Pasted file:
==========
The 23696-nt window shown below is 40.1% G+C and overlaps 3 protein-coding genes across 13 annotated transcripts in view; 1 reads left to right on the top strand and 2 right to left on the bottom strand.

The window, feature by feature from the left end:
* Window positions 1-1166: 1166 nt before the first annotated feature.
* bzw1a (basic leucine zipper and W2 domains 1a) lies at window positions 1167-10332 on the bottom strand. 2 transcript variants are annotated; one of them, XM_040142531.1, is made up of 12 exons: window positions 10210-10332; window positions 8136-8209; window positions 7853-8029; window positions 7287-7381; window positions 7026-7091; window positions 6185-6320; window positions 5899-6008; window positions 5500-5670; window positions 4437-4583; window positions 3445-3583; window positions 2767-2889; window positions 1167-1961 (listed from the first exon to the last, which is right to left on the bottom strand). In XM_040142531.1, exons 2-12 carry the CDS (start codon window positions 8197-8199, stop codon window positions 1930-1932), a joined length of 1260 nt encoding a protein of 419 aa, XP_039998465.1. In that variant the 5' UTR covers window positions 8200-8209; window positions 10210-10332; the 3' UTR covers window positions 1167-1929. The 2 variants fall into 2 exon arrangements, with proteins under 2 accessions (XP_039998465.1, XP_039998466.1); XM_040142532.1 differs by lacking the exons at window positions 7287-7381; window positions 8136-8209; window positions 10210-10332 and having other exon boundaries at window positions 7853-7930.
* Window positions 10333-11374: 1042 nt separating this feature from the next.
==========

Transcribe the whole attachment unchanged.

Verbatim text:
The 23696-nt window shown below is 40.1% G+C and overlaps 3 protein-coding genes across 13 annotated transcripts in view; 1 reads left to right on the top strand and 2 right to left on the bottom strand.

The window, feature by feature from the left end:
* Window positions 1-1166: 1166 nt before the first annotated feature.
* bzw1a (basic leucine zipper and W2 domains 1a) lies at window positions 1167-10332 on the bottom strand. 2 transcript variants are annotated; one of them, XM_040142531.1, is made up of 12 exons: window positions 10210-10332; window positions 8136-8209; window positions 7853-8029; window positions 7287-7381; window positions 7026-7091; window positions 6185-6320; window positions 5899-6008; window positions 5500-5670; window positions 4437-4583; window positions 3445-3583; window positions 2767-2889; window positions 1167-1961 (listed from the first exon to the last, which is right to left on the bottom strand). In XM_040142531.1, exons 2-12 carry the CDS (start codon window positions 8197-8199, stop codon window positions 1930-1932), a joined length of 1260 nt encoding a protein of 419 aa, XP_039998465.1. In that variant the 5' UTR covers window positions 8200-8209; window positions 10210-10332; the 3' UTR covers window positions 1167-1929. The 2 variants fall into 2 exon arrangements, with proteins under 2 accessions (XP_039998465.1, XP_039998466.1); XM_040142532.1 differs by lacking the exons at window positions 7287-7381; window positions 8136-8209; window positions 10210-10332 and having other exon boundaries at window positions 7853-7930.
* Window positions 10333-11374: 1042 nt separating this feature from the next.